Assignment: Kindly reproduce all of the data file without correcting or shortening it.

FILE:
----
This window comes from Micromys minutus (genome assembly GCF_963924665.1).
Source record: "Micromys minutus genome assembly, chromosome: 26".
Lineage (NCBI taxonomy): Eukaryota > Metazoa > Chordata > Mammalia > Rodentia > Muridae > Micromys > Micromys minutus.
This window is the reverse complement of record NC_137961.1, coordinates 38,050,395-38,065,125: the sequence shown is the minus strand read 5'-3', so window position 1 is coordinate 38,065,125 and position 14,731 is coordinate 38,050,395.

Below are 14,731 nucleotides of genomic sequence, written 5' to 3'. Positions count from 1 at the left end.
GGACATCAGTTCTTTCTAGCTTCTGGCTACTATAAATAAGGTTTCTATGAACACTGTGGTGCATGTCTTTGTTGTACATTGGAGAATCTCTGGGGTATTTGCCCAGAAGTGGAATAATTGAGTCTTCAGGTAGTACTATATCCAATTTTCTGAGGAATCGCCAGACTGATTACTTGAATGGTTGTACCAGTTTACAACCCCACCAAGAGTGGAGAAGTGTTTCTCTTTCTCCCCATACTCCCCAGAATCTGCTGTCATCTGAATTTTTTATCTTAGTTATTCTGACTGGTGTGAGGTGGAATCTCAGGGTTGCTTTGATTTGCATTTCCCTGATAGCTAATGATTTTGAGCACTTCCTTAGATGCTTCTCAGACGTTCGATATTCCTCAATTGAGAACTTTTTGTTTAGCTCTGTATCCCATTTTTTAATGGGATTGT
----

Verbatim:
This window comes from Micromys minutus (genome assembly GCF_963924665.1).
Source record: "Micromys minutus genome assembly, chromosome: 26".
Lineage (NCBI taxonomy): Eukaryota > Metazoa > Chordata > Mammalia > Rodentia > Muridae > Micromys > Micromys minutus.
This window is the reverse complement of record NC_137961.1, coordinates 38,050,395-38,065,125: the sequence shown is the minus strand read 5'-3', so window position 1 is coordinate 38,065,125 and position 14,731 is coordinate 38,050,395.

Below are 14,731 nucleotides of genomic sequence, written 5' to 3'. Positions count from 1 at the left end.
GGACATCAGTTCTTTCTAGCTTCTGGCTACTATAAATAAGGTTTCTATGAACACTGTGGTGCATGTCTTTGTTGTACATTGGAGAATCTCTGGGGTATTTGCCCAGAAGTGGAATAATTGAGTCTTCAGGTAGTACTATATCCAATTTTCTGAGGAATCGCCAGACTGATTACTTGAATGGTTGTACCAGTTTACAACCCCACCAAGAGTGGAGAAGTGTTTCTCTTTCTCCCCATACTCCCCAGAATCTGCTGTCATCTGAATTTTTTATCTTAGTTATTCTGACTGGTGTGAGGTGGAATCTCAGGGTTGCTTTGATTTGCATTTCCCTGATAGCTAATGATTTTGAGCACTTCCTTAGATGCTTCTCAGACGTTCGATATTCCTCAATTGAGAACTTTTTGTTTAGCTCTGTATCCCATTTTTTAATGGGATTGT